With that :: let’s dive in.

“Light Blue” Chips
James Robinson

With recent touch counts of 26 // 25 // 25 // 19 // 27 // 24, the answers are already filled in for you on this one. Robinson has four or more catches in seven of his last 10 games and nine touchdowns on the season. He has shown no ability (as of yet) to post a slate-breaker at his now-elevated price, and his floor is lower than we would like in this price range as well (just a couple months ago, we could find Dalvin Cook priced in this area!), but we should also keep in mind that pricing gets progressively tighter as the season moves along; and given what pricing is offering us at present, Robinson is a role- and talent-driven Light Blue play. Note also: after nine total targets in three games with Jake Luton, Robinson has 12 targets in two games with Mike Glennon. As Scott Barrett would say: “running back targets are a quarterback stat.” It’s a solid spot for Robinson.

Myles Gaskin

With recent touch counts of 21 // 22 // 21 // 23, the answers are already filled in for you on this one. Gaskin has three or more catches in seven of eight games played this season; and while he has only two touchdowns, he has seven carries inside the five (where both his touchdowns have come), and through his first four games he was giving up inside-the-five work to Jordan Howard (nine carries inside the five; four touchdowns of his own). If we combined Gaskin’s inside-the-five carries and the inside-the-five carries that Howard stole directly from Gaskin through the first four games of the season, we would have 16 total carries (and six touchdowns) inside the five, which would rank fourth in the NFL (the touchdowns inside the five would also rank fourth), in spite of Gaskin (or Gaskin/Howard) playing only eight games on the season (i.e., this “player” has played only two-thirds of the season, but ranks fourth in both carries inside the five and touchdowns inside the five). The Dolphins are, of course, expected to fall behind vs the Chiefs; but they should lean toward the run for as long as they can in this matchup // Gaskin will continue to be involved in the pass game throughout // and touchdown opportunities will remain in his favor. This is a strong spot for an underpriced-for-his-role Gaskin.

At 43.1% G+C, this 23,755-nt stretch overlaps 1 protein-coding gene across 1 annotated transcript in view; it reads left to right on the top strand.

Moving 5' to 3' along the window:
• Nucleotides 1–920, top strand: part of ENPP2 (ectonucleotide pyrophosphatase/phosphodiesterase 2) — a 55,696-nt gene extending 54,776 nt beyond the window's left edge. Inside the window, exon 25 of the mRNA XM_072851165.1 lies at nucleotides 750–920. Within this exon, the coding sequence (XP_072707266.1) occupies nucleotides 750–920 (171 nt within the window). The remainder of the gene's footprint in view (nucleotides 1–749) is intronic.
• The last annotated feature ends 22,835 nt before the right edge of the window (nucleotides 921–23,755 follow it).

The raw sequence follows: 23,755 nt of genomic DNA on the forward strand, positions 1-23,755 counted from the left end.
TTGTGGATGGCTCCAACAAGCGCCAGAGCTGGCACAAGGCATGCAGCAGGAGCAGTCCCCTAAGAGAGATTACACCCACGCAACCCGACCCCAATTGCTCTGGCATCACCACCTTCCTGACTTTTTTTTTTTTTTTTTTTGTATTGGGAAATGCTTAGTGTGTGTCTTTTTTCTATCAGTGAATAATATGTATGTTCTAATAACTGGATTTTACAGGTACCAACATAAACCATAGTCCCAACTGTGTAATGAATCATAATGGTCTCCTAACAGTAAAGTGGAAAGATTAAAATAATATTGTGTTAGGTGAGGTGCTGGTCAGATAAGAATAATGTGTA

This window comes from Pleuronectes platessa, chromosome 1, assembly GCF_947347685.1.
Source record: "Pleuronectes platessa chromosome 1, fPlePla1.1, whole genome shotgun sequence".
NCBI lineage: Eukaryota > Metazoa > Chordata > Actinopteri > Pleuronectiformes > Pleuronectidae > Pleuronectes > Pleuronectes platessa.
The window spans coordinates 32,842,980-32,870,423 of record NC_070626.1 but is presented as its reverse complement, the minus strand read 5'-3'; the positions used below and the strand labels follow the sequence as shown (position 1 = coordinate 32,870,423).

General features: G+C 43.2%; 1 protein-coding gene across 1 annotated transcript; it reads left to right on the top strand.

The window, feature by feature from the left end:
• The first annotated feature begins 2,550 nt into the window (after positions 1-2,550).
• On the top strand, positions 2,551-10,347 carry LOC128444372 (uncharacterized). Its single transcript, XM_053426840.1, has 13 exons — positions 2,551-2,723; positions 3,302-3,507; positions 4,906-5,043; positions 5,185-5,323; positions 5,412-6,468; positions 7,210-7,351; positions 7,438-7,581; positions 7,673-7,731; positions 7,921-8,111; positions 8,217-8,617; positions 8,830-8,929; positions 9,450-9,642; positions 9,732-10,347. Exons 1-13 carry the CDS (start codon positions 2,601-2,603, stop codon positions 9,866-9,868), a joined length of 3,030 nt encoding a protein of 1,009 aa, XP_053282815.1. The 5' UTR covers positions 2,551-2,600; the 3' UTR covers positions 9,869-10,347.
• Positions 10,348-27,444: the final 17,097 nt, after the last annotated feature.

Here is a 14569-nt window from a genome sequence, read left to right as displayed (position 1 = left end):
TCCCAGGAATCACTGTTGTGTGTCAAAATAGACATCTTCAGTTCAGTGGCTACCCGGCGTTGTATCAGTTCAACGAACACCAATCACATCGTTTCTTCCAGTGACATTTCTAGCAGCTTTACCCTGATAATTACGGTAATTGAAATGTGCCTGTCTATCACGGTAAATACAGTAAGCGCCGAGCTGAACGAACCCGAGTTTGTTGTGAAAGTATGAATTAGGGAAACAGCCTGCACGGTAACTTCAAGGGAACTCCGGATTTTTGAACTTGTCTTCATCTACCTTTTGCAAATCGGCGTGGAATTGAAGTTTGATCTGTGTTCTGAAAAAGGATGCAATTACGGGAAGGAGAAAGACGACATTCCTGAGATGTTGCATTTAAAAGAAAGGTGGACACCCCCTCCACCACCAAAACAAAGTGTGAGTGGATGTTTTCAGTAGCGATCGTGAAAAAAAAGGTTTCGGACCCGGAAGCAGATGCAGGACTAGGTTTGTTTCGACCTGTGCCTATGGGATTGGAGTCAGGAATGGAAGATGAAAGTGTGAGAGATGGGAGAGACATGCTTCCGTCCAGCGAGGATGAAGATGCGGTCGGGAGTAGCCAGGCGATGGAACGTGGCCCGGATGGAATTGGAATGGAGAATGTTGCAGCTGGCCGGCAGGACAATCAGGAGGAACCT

Packers Pass (Alpha)

As explored in the writeup for this game, Aaron Rodgers and Davante Adams should have no trouble whatsoever in this spot. Both guys are about as certain as it’s possible to be in the NFL for “a really strong real-life game.” This vaults them easily into Light Blue territory. The only things that prevent them from true Blue Chip territory are A) the price tags (and the sort of score you’d optimally be hunting for with that amount of salary spent), B) the ease with which teams can also score on the ground vs the Lions (you need a lot of touchdowns at price tags like these), and C) the potential inability of the Lions to make this game as competitive as we would like (a shootout would certainly help these two to pay off their price tags). On a week without any true Blue Chip options, these guys are very firmly in play. However (with price considered), they’re likelier to end up as “rock-solid point-producers who keep you on a good enough salary-considered pace while locking in some easy points” than to become “had to have it” pieces. To put that another way: it will be surprising if you “had to have these guys in order to win” this week; and if you have them, you’ll likely need other players on your roster to provide you with your (price-considered) tourney-winning scores. But on a relatively thin week for locked-in points, each of these guys (as well as this pairing) are very much in play.


Vikings // Buccaneers

Maybe this will change as we get closer to the weekend, but the Vikings passing attack currently projects for low ownership in spite of all the elements that point to this being one of the more pass-heavy spots this offense has had all season. The Vikings have gone 10 consecutive games with at least one of Cook // Jefferson // Thielen scoring at least 24.5 points (DK scoring). In six of these 10 games(!), two of these players have scored at least 24.5 points. In eight of these 10 games, the top score from this group has been 29+. Meanwhile, the Bucs face the lowest situation-neutral rush play rate in the league (by far) and the second-lowest rush play rate overall, and have allowed barely 50 RB rushing yards per game. It’s massively likely that one of Jefferson/Thielen goes for 24.5+ this week (with a high probability of one of them going for 29+). There also won’t be that many players this week who score 24.5+. If I mini-multi-enter, I may have a Vikings pass catcher on all 13 of my rosters (and I may have both guys together on a few, likely anchored by Cousins at QB in these spots…or by Brady).